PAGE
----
The winding road of Carrie's life has brought her from her home town of Saratoga, New York to Manhattan, then across the ocean to Scotland, where she has resided since her marriage 17 years ago. Graduating with a double major in English Literature and Theatre, all she wanted to do was to make good books for kids to love. This ambition led her to the children's book industry in Manhattan for a brief period before Sept 11th changed the city and the world. That was also the event that led Carrie to meet a Scottish Highlander who would change the course of her life. A decade and a half later, now a wife, mother, and (rather recently) diagnosed as autistic, Carrie's forever passion for the written word and her new passion for advocating for the neurodivergent community have come together in a number of different ways. She has just started a new role as a Family Support Worker with Thriving Families, a charity dedicated to empowering neurodivergent families, which feels like arriving at the destination she was always heading towards. In the 5-minute intervals of free time between work, tutoring students in English, volunteering with the National Autistic Society, and waiting on her two children in various ways, Carrie likes to read and write about politics, social justice, and what it means to be autistic in an autistic-hostile world.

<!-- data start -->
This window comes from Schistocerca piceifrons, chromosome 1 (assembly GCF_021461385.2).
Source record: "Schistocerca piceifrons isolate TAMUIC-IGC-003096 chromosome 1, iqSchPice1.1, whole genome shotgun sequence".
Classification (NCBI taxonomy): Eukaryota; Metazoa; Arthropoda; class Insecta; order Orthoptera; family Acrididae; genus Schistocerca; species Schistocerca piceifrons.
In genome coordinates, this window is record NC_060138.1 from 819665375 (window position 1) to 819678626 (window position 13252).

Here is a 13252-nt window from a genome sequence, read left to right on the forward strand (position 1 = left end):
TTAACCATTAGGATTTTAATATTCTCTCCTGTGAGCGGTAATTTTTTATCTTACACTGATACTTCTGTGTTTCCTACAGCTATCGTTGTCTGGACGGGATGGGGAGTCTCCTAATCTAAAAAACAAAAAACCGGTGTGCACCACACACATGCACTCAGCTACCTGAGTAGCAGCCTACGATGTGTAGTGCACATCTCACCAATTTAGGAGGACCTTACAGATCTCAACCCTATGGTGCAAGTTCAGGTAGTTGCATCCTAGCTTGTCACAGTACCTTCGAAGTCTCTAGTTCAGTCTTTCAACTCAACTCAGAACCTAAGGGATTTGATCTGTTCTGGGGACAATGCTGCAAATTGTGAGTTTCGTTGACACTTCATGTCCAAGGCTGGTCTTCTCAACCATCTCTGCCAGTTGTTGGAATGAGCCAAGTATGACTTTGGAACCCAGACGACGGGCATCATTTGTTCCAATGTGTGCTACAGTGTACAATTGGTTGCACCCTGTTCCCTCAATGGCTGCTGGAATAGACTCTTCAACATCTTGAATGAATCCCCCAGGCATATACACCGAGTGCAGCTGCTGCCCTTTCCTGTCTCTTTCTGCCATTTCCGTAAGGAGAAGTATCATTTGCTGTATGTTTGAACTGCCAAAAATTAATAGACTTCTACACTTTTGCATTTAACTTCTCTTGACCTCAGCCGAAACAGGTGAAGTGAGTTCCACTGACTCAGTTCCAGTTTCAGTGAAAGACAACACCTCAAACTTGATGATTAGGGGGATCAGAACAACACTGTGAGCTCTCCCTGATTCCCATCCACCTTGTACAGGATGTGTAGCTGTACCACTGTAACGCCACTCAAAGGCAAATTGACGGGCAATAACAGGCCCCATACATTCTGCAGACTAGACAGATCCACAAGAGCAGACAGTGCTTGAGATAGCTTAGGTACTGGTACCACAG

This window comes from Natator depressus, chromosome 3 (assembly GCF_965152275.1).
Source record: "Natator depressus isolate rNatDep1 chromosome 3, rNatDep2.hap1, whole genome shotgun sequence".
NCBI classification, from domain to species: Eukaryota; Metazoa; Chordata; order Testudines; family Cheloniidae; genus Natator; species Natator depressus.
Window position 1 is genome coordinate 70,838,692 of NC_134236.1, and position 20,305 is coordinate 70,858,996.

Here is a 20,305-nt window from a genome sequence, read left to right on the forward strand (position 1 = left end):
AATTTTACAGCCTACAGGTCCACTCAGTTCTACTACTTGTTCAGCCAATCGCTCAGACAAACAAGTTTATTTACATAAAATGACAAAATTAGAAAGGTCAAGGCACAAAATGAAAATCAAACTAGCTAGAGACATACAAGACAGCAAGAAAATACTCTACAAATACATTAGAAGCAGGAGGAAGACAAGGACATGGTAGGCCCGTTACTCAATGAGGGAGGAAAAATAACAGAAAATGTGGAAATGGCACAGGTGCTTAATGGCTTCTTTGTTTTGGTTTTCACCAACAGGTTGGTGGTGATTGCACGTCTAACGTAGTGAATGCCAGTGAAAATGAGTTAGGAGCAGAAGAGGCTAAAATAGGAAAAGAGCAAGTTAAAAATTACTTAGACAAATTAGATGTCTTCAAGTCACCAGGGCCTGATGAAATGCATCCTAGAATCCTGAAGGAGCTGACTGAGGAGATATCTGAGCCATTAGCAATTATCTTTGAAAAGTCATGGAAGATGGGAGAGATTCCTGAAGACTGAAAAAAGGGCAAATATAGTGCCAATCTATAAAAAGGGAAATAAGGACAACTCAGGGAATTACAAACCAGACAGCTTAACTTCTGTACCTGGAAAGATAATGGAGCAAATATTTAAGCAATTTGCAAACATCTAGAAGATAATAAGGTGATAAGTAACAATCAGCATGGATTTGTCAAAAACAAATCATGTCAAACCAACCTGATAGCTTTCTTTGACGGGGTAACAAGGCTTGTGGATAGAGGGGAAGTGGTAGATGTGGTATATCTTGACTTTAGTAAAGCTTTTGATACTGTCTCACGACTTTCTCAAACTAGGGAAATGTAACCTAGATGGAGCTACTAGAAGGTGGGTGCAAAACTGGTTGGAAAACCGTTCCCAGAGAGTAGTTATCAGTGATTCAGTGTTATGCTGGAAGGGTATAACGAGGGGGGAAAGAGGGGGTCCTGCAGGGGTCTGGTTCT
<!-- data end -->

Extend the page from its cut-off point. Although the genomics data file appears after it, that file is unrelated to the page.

September 11: Reflections Many Years After the 9/11 American Tragedy
Neurodivergent Holidays: When Your Entire Family Is Neurodivergent & Plays a Board Game
The Holidays & Autism: Tips on Enjoying Christmas As an Autistic Family
The 20th Anniversary of September 11th: What Have We Learned From 9/11?